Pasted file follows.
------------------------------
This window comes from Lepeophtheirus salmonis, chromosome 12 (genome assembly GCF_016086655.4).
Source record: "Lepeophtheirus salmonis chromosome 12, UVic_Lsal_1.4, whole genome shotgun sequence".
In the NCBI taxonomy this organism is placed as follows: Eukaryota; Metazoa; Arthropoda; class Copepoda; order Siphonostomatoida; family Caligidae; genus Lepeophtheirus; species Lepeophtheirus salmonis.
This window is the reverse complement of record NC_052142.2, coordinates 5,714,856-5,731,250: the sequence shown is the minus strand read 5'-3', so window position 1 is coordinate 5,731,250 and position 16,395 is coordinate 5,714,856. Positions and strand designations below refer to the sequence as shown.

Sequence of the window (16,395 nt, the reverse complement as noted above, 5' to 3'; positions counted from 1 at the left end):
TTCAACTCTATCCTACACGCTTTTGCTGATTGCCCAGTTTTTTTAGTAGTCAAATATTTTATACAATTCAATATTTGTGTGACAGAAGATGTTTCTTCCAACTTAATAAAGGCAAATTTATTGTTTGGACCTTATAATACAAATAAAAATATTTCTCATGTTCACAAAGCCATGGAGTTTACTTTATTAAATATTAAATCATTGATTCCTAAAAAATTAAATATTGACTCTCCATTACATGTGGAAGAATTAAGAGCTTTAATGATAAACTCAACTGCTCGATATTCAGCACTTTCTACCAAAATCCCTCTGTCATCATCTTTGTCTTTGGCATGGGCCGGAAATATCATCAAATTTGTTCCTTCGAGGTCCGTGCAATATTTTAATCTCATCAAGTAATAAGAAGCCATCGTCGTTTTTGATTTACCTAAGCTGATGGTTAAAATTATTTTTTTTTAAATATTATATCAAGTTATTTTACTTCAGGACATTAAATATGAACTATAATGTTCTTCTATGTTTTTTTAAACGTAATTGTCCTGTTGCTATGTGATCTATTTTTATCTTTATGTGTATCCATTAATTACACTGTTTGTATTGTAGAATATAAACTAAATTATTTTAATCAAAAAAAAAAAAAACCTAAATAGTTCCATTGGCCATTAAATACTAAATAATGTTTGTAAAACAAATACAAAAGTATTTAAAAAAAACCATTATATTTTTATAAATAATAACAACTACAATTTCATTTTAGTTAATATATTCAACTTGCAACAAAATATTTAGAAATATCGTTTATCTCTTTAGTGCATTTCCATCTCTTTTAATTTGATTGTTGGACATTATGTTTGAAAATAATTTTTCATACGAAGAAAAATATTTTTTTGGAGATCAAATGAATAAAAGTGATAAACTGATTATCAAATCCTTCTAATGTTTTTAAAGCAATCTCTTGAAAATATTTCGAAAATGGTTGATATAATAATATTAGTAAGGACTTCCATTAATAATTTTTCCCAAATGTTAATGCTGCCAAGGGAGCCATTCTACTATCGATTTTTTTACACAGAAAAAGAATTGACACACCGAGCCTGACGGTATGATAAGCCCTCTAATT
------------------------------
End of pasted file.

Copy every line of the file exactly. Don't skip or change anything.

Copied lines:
This window comes from Lepeophtheirus salmonis, chromosome 12 (genome assembly GCF_016086655.4).
Source record: "Lepeophtheirus salmonis chromosome 12, UVic_Lsal_1.4, whole genome shotgun sequence".
In the NCBI taxonomy this organism is placed as follows: Eukaryota; Metazoa; Arthropoda; class Copepoda; order Siphonostomatoida; family Caligidae; genus Lepeophtheirus; species Lepeophtheirus salmonis.
This window is the reverse complement of record NC_052142.2, coordinates 5,714,856-5,731,250: the sequence shown is the minus strand read 5'-3', so window position 1 is coordinate 5,731,250 and position 16,395 is coordinate 5,714,856. Positions and strand designations below refer to the sequence as shown.

Sequence of the window (16,395 nt, the reverse complement as noted above, 5' to 3'; positions counted from 1 at the left end):
TTCAACTCTATCCTACACGCTTTTGCTGATTGCCCAGTTTTTTTAGTAGTCAAATATTTTATACAATTCAATATTTGTGTGACAGAAGATGTTTCTTCCAACTTAATAAAGGCAAATTTATTGTTTGGACCTTATAATACAAATAAAAATATTTCTCATGTTCACAAAGCCATGGAGTTTACTTTATTAAATATTAAATCATTGATTCCTAAAAAATTAAATATTGACTCTCCATTACATGTGGAAGAATTAAGAGCTTTAATGATAAACTCAACTGCTCGATATTCAGCACTTTCTACCAAAATCCCTCTGTCATCATCTTTGTCTTTGGCATGGGCCGGAAATATCATCAAATTTGTTCCTTCGAGGTCCGTGCAATATTTTAATCTCATCAAGTAATAAGAAGCCATCGTCGTTTTTGATTTACCTAAGCTGATGGTTAAAATTATTTTTTTTTAAATATTATATCAAGTTATTTTACTTCAGGACATTAAATATGAACTATAATGTTCTTCTATGTTTTTTTAAACGTAATTGTCCTGTTGCTATGTGATCTATTTTTATCTTTATGTGTATCCATTAATTACACTGTTTGTATTGTAGAATATAAACTAAATTATTTTAATCAAAAAAAAAAAAAACCTAAATAGTTCCATTGGCCATTAAATACTAAATAATGTTTGTAAAACAAATACAAAAGTATTTAAAAAAAACCATTATATTTTTATAAATAATAACAACTACAATTTCATTTTAGTTAATATATTCAACTTGCAACAAAATATTTAGAAATATCGTTTATCTCTTTAGTGCATTTCCATCTCTTTTAATTTGATTGTTGGACATTATGTTTGAAAATAATTTTTCATACGAAGAAAAATATTTTTTTGGAGATCAAATGAATAAAAGTGATAAACTGATTATCAAATCCTTCTAATGTTTTTAAAGCAATCTCTTGAAAATATTTCGAAAATGGTTGATATAATAATATTAGTAAGGACTTCCATTAATAATTTTTCCCAAATGTTAATGCTGCCAAGGGAGCCATTCTACTATCGATTTTTTTACACAGAAAAAGAATTGACACACCGAGCCTGACGGTATGATAAGCCCTCTAATT